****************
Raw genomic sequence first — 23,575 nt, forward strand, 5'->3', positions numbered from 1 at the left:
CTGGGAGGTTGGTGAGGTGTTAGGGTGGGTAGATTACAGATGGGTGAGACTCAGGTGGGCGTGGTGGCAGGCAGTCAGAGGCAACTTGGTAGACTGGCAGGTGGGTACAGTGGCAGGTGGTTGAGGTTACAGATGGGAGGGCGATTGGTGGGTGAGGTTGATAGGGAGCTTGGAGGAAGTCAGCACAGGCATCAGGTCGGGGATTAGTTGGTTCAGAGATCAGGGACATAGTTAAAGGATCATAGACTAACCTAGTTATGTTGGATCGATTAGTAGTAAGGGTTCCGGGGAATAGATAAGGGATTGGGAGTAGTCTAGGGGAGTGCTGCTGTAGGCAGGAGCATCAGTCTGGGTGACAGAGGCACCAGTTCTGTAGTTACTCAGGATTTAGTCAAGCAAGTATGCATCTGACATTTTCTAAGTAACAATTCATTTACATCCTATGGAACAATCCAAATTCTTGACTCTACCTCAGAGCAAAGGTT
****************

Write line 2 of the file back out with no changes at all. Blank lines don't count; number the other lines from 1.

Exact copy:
CTGGGAGGTTGGTGAGGTGTTAGGGTGGGTAGATTACAGATGGGTGAGACTCAGGTGGGCGTGGTGGCAGGCAGTCAGAGGCAACTTGGTAGACTGGCAGGTGGGTACAGTGGCAGGTGGTTGAGGTTACAGATGGGAGGGCGATTGGTGGGTGAGGTTGATAGGGAGCTTGGAGGAAGTCAGCACAGGCATCAGGTCGGGGATTAGTTGGTTCAGAGATCAGGGACATAGTTAAAGGATCATAGACTAACCTAGTTATGTTGGATCGATTAGTAGTAAGGGTTCCGGGGAATAGATAAGGGATTGGGAGTAGTCTAGGGGAGTGCTGCTGTAGGCAGGAGCATCAGTCTGGGTGACAGAGGCACCAGTTCTGTAGTTACTCAGGATTTAGTCAAGCAAGTATGCATCTGACATTTTCTAAGTAACAATTCATTTACATCCTATGGAACAATCCAAATTCTTGACTCTACCTCAGAGCAAAGGTT